Wisconsin oil spill is Canadian firm’s worst since 2010 disaster
ANN ARBOR, Mich. — Enbridge, a beleaguered Canadian oil pipeline company, has spilled more than 50,000 gallons of light crude oil in rural Wisconsin -- shortly after the company said it had implemented safety reforms after a massive 2010 spill in Michigan.
Officials for Alberta-based Enbridge Inc., one of the United States’ most vital suppliers of Canadian oil, said Friday’s spill has been contained by cleanup workers, who are now trying to repair and restart the 24-inch pipeline known as Line 14, which carries more than 300,000 barrels a day.
The incident is another black mark for an ambitious energy company ridiculed earlier this month by U.S. safety officials, who likened Enbridge workers to the Keystone Kops. The comparison came after an investigation of a broken pipeline that released more than 800,000 gallons of heavy crude near Marshall, Mich. -- one of the largest inland oil spills in U.S. history and certainly the most expensive.
The new spill, in sparsely populated Adams County, Wis., forced the evacuation of two homes. It is the company’s worst spill since the 2010 disaster, and it drew the ire of U.S. Rep. Ed Markey (D-Mass.), ranking member of the House Natural Resources Committee.
“Enbridge is fast becoming to the Midwest what BP was to the Gulf of Mexico, posing troubling risks to the environment,” Markey said in a statement. “The company must be forthcoming about this entire incident, and deserves a top-to-bottom review of their safety culture, procedures and standards.”
According to Enbridge company data collected by the Polaris Institute, a Canadian think tank, Enbridge pipelines have spilled 804 times since 1999 and leaked 6.8 million gallons of oil. In response to a U.S. National Transportation Safety Board investigation blasting the company for its actions during the Michigan spill, the company said it had made “numerous enhancements” to safety procedures.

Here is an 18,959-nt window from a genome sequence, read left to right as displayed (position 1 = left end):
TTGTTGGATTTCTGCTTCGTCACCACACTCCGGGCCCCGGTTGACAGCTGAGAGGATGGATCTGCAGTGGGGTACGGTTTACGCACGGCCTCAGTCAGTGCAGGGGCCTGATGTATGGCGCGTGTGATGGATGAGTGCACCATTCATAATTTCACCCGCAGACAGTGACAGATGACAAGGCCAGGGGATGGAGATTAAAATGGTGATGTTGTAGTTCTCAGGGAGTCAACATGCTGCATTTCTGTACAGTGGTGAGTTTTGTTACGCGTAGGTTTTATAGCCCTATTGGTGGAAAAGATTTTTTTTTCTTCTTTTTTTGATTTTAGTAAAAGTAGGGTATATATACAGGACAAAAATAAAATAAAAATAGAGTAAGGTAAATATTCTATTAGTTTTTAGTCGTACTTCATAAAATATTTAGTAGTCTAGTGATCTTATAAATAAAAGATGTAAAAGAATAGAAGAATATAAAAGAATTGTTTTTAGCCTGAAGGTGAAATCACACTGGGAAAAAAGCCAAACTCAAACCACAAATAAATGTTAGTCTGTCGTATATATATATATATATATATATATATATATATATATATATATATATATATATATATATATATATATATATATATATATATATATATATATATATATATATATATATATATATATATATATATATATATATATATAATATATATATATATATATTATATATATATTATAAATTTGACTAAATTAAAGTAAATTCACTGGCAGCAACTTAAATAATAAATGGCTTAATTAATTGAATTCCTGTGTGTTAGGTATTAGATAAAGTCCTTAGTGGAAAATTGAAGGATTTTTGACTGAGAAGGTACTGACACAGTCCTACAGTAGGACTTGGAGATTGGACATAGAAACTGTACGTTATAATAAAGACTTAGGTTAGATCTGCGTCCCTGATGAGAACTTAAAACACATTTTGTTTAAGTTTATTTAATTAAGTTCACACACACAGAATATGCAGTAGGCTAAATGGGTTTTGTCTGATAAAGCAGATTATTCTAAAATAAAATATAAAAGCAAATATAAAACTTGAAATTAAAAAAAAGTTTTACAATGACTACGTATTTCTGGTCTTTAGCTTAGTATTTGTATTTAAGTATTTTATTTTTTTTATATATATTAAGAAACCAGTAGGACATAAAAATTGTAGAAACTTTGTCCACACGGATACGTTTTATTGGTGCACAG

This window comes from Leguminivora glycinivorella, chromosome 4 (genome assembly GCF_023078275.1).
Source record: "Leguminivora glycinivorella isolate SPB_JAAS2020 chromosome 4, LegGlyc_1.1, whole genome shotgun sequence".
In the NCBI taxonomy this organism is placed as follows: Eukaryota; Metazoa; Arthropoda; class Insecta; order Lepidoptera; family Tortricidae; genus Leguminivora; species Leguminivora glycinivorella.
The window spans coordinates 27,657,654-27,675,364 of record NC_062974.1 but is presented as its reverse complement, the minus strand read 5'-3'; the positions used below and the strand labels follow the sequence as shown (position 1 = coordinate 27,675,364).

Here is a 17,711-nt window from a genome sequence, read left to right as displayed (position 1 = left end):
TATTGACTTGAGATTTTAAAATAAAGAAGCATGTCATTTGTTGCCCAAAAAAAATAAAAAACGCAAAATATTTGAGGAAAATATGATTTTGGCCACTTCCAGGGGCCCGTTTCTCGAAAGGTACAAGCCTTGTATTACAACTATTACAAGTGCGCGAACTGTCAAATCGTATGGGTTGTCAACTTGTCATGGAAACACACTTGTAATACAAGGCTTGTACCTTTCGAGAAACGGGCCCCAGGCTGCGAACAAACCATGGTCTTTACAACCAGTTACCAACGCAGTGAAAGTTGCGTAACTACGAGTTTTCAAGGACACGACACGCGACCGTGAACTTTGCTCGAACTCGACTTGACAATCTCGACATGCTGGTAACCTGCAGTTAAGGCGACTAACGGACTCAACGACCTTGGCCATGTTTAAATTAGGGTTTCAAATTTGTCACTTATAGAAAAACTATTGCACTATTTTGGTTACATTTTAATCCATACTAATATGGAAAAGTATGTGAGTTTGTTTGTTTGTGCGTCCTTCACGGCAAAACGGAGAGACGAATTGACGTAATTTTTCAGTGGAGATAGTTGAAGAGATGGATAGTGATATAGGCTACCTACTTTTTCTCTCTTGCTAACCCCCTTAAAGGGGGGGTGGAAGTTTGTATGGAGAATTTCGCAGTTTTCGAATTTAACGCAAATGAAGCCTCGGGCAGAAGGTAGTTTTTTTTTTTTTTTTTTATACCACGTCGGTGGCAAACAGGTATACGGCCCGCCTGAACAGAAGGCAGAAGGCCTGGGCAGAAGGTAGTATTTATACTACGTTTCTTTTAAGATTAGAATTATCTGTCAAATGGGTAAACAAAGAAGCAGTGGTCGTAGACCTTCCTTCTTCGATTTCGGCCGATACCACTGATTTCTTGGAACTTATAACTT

Enbridge spokeswoman Lorraine Little told the Los Angeles Times that federal and company investigators were already looking into the accident but that no explanation was available yet. “It’s too soon to tell at this point,” she said.
She said Enbridge had performed two inspections on Line 14 in the past year and used “in-line” scans to look for flaws in the line — kind of like an MRI that would reveal cracks and defects that could become problematic — but she did not have information on the results of those inspections, saying it would come out as part of the forthcoming investigations.
Under federal regulations, pipelines are allowed to have a certain amount of imperfections without requiring an immediate replacement. Enbridge has come under fire in previous major spills, such as in Marshall, for detecting flaws in their pipelines but failing to fix them before they break.
Wisconsin state records also show that Enbridge was about to conduct a “routine” but invasive inspection and maintenance on its pipelines where the spill happened. According to a report filed with the Wisconsin Department of Natural Resources, the company had asked permission to dig 10-foot-deep, 60-foot-long, 30-foot-wide trenches to examine four of its pipelines that run side-by-side.
Little, the Enbridge spokeswoman, said she was unaware of the proposed maintenance work in Adams County.
The request said the Enbridge pipelines run through the natural habitat of the Western slender grass lizard, an endangered species in Wisconsin, so the company had to wait for public comment for the inspection plan to be approved. The final day in the public comment process was Friday, the day of the spill.
Now the work is going ahead. “They’ve got enough equipment down here to build a freeway,” Patrick Swadish, who lives than a mile from the spill, told The Times. He said two of his neighbors had been evacuated, including a woman living next to the spill site.
All the pooled oil has been cleaned up, said Patricia Klinger, a spokeswoman for the U.S. Pipeline and Hazardous Materials Safety Administration, which has two inspectors on-site.
As opposed to the disastrous Michigan spill, Enbridge said its employees immediately shut down the pipeline when the company’s pipeline command center received alerts about a possible spill at 2:45 p.m. Central time. It then took 2 1/2 hours to notify the National Response Center, whose guidelines say pipeline operators “must notify NRC immediately after he or she has knowledge of the discharge.”
According to National Response Center data, Enbridge has had a similar lag time in reporting previous hazardous spills.
But company spokeswoman Little said it takes time for pipeline operators to estimate how much oil has spilled before reporting to the National Response Center, a kind of federal disaster-response 911. The center reported the Wisconsin spill to more than 25 government agencies within 15 minutes of receiving Enbridge’s report.
National Response Center data shows that the new Enbridge spill in Wisconsin is the company’s worst in that state.
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